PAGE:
Across the world, women are leading change and investing in their communities in the face of ongoing barriers to their full participation in society. International Women’s Day, celebrated on March 8th for over 100 years, honors the achievements of women and girls as drivers of progress, and reflects the collective action required to advance equality through inclusive development.
As Administrator Power noted during the launch of the Gender Equity and Equality Action Fund, empowering women is both an issue of justice and a strategic imperative to achieve development aims. As USAID and its partners increasingly focus programs on cross-cutting issues that address gender equality and social inclusion, knowledge management and communications are key to bringing attention to this work and to creating – and expanding – the space for collaboration and collective action around these issues.
Environmental Incentives has brought this purposeful approach to our communications and knowledge management support at USAID, including in the collaborative management of several Agency websites. These public platforms allow us and the wider community to capture, archive, share, and learn from ongoing work in gender equality and social inclusion. At the same time, one of our top aims has been to underscore the interdependency of development issues across sectors, including gender and environment.
With this in mind, we’d like to share a few recent stories and projects from across these USAID websites, which focus on a range of intersecting gender equity efforts – and invite your engagement.
“USAID and Partners Award Grant to Woman Waste Collector” – USAID UrbanLinks (urban-links.org)
An enterprising woman waste collector from the Philippines, Riza Santoyo, received the first business expansion grant from USAID’s Clean Cities, Blue Ocean program and Women in Waste’s Economic Empowerment activity, both led by Tetra Tech. Santoyo is starting her own door-to-door waste collection business, and her efforts are helping to both break the cycle of underpaid women in the waste sector and create sustainable communities.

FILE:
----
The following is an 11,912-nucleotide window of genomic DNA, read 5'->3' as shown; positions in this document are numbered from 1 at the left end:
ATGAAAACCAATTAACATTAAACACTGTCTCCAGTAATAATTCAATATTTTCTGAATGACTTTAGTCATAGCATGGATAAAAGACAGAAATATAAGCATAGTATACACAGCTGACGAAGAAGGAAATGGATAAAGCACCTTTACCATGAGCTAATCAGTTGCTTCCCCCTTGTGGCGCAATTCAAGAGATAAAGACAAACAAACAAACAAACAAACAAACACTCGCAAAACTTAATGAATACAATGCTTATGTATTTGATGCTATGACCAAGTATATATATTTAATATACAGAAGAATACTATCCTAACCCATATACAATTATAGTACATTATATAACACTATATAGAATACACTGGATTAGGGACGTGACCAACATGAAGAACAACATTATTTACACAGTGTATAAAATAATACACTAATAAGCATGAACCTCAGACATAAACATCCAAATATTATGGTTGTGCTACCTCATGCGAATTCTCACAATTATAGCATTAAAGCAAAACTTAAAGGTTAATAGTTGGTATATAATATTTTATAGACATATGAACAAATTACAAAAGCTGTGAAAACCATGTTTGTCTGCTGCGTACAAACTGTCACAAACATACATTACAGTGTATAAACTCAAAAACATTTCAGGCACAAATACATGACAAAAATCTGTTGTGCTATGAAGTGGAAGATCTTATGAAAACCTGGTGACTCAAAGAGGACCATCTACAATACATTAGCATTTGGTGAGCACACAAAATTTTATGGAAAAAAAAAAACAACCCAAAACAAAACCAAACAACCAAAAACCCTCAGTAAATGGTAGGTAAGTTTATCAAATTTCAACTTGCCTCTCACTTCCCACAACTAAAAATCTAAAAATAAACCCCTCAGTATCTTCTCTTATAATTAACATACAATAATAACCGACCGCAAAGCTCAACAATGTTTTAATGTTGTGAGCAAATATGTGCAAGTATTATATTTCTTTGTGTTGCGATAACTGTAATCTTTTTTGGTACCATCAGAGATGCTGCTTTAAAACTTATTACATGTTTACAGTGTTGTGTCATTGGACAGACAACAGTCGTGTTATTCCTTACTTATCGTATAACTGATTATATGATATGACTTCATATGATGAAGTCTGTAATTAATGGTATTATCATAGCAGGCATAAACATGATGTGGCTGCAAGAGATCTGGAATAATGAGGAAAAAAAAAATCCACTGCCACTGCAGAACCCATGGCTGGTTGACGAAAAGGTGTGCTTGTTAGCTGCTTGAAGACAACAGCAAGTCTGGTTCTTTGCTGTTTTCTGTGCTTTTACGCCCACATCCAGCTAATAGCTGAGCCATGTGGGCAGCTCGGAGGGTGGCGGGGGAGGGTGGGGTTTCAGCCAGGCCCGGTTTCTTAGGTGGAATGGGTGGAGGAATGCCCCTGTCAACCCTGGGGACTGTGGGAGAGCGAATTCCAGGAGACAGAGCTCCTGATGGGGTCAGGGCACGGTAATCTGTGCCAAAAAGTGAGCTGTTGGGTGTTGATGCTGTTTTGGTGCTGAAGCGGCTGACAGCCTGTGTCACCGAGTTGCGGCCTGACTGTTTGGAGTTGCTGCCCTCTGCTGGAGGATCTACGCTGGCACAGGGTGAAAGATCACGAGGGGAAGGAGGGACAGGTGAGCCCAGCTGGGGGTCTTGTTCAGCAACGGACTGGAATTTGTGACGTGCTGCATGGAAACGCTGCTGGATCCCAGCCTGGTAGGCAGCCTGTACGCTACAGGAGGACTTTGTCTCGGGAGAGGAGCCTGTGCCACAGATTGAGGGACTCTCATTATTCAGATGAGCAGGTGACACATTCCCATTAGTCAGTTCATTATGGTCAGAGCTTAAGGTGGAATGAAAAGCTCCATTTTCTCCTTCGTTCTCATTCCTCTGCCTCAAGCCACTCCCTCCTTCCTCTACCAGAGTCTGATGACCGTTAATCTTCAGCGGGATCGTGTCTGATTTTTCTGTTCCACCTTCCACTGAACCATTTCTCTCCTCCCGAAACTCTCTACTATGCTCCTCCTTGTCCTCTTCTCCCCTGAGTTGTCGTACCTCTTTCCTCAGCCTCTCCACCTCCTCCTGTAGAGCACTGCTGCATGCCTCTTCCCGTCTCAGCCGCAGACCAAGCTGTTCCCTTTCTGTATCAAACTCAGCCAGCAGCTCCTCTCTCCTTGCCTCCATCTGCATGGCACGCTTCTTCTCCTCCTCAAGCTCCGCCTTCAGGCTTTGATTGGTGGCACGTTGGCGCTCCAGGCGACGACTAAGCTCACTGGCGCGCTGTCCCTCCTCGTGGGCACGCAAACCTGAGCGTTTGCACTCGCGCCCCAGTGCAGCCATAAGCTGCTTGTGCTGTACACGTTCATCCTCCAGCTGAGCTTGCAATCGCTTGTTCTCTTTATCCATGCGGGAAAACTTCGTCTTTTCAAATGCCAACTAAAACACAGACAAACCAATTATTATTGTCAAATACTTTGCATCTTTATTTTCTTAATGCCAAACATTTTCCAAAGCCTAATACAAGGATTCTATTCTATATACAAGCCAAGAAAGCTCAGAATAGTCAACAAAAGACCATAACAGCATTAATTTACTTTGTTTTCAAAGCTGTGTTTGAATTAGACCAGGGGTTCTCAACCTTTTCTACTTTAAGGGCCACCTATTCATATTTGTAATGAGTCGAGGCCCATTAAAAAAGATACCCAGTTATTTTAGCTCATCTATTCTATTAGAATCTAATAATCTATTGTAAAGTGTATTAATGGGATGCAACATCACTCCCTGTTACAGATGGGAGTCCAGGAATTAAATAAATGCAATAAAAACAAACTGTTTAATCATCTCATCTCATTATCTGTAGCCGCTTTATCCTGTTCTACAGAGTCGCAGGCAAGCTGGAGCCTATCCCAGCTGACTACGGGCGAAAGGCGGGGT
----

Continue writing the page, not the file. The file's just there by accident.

“Five Ways Women Lead on Addressing Climate Change” – USAID LandLinks (land-links.org)
Climate change disproportionately impacts women and girls in the developing world. In this blog, Karol Boudreaux, a Senior Land and Resource Governance Advisor at USAID, brings together key insights from a moderated panel discussion with seven women, which responded to the question: How can we empower women to continue to lead the fight against climate change?
Learn about (and spread the word)…
Advancing Gender in the Environment (AGENT) – USAID BiodiversityLinks (biodiversitylinks.org)
AGENT is a ten-year partnership with USAID implemented by the International Union for Conservation of Nature (IUCN). AGENT aims to strengthen the integration of gender considerations throughout USAID’s forest and biodiversity programming. USAID and IUCN also launched the Resilient, Inclusive and Sustainable Environments (RISE) grants challenge, which is a first-of-its-kind initiative to address gender-based violence within environment programming.
Gender Equality and Climate Finance Technical Brief – USAID ClimateLinks (climatelinks.org)
Produced by USAID and the Integrated Natural Resource Management project led by DAI, this brief summarizes actionable steps for synergizing gender equality and climate finance. It also collates a set of useful resources, from checklists for screening climate finance proposals to gender-smart climate finance toolkits.
Power Africa CLA: Sharing Lessons to Electrify Africa – USAID Learning Lab (usaidlearninglab.org)
EI supported USAID Power Africa in strengthening cross-portfolio collaboration in the energy sector with the creation of virtual learning groups. This case demonstrates how proactively including gender as a learning group, alongside energy-specific domains such as Utility Reform or Off-Grid, not only recognized the intersection of gender, but also created a platform for gender experts from implementing partners to share tools and resources for addressing common challenges for women in the African energy sector.
Beyond the annual international observance, we must continue to coordinate knowledge management and communications practices to spotlight and engage with the work happening in many places, every day, in support of gender equality and social inclusion. It’s no small effort, but it’s certainly a collective one.